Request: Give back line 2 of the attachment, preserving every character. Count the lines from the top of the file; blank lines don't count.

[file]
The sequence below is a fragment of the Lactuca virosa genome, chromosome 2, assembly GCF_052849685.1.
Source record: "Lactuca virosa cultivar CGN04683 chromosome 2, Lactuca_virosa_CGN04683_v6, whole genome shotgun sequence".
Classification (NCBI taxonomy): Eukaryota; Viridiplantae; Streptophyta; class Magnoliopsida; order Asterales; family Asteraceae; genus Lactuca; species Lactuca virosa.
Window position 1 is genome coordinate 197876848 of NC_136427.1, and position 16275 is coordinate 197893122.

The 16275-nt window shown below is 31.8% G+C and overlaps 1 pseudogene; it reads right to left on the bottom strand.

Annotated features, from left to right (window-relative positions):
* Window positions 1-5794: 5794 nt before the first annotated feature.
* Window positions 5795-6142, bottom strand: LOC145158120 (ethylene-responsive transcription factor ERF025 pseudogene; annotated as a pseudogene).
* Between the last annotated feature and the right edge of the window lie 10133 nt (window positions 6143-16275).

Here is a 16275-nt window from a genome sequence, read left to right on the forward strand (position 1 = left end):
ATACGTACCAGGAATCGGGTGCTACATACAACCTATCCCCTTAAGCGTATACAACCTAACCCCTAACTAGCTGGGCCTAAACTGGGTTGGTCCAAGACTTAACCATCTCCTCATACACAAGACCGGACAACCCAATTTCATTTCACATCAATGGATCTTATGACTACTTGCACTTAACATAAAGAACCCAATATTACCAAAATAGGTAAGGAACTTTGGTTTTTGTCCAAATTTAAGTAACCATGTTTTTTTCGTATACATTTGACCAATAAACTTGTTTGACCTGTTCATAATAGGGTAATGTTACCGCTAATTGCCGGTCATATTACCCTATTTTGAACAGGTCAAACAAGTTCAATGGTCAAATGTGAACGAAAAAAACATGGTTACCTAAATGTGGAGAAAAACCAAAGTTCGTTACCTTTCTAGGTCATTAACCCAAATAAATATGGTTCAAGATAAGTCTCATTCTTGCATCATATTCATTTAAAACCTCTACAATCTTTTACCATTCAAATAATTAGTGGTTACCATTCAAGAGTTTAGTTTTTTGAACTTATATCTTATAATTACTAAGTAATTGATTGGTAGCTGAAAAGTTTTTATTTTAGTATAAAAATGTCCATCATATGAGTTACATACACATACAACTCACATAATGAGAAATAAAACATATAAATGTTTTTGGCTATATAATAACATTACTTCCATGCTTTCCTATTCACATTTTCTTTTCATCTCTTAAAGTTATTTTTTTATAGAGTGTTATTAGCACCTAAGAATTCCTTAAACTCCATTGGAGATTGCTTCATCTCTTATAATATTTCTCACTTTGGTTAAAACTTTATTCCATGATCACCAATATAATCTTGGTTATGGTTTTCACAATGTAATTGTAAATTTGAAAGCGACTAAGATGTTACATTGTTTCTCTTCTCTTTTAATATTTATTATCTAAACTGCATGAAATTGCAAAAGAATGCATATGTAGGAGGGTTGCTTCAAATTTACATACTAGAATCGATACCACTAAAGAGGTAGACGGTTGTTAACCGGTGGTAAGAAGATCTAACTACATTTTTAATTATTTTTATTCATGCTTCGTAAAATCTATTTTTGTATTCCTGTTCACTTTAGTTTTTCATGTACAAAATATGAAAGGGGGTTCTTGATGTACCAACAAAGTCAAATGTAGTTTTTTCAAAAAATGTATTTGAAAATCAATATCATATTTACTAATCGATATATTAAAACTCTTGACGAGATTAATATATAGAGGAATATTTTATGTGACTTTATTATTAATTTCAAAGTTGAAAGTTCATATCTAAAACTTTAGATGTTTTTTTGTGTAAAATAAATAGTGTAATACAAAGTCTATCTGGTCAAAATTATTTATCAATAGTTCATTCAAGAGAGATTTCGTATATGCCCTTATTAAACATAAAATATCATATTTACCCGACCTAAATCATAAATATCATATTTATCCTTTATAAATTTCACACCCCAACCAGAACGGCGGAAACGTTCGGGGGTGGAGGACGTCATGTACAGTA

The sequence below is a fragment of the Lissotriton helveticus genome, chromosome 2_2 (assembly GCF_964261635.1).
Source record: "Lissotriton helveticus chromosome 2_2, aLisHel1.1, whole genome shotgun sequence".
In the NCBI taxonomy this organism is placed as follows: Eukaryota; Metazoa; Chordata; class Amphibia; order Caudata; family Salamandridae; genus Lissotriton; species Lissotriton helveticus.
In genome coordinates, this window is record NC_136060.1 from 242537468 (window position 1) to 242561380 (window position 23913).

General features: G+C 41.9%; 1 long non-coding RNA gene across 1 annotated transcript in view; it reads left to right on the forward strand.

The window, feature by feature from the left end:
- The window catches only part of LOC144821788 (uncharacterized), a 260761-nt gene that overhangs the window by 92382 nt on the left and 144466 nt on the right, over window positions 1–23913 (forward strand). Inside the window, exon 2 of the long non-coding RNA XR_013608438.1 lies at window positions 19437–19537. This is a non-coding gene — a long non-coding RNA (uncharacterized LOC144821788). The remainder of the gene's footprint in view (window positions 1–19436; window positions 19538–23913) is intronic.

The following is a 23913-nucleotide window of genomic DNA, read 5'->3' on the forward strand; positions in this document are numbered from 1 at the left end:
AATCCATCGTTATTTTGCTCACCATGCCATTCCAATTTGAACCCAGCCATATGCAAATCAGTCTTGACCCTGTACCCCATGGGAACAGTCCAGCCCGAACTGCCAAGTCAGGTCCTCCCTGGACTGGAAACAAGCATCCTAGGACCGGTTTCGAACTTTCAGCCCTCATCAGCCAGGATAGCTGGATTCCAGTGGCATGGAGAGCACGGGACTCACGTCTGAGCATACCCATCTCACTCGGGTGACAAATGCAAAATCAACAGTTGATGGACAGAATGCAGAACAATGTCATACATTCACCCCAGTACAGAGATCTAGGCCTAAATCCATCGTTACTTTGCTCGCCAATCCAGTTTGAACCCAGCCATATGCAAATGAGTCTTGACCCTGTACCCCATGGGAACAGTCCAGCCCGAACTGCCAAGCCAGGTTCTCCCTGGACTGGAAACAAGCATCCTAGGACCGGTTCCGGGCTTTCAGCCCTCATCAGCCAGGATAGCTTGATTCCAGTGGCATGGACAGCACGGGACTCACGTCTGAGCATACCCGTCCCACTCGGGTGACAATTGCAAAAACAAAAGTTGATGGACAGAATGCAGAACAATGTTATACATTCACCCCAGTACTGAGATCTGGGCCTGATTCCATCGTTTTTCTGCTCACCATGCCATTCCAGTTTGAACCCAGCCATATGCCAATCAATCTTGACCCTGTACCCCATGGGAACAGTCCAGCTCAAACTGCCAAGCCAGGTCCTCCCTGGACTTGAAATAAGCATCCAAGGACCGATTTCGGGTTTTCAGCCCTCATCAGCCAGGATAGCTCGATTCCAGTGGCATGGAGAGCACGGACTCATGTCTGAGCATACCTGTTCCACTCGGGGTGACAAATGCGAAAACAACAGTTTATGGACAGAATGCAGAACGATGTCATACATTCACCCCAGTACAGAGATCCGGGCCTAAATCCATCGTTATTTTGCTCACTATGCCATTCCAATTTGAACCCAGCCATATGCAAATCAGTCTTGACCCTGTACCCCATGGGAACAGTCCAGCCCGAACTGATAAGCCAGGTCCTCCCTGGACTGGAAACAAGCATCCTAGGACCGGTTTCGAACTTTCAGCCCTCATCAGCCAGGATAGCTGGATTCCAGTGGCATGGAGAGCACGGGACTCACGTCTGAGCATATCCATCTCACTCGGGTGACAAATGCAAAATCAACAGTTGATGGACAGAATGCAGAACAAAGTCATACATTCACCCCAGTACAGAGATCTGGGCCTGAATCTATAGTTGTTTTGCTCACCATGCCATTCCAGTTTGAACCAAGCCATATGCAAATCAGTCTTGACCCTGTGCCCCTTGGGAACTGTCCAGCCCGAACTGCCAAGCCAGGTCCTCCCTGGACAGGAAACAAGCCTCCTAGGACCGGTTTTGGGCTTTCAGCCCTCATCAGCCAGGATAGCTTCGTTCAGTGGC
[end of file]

Source record: "Lactuca virosa cultivar CGN04683 chromosome 2, Lactuca_virosa_CGN04683_v6, whole genome shotgun sequence".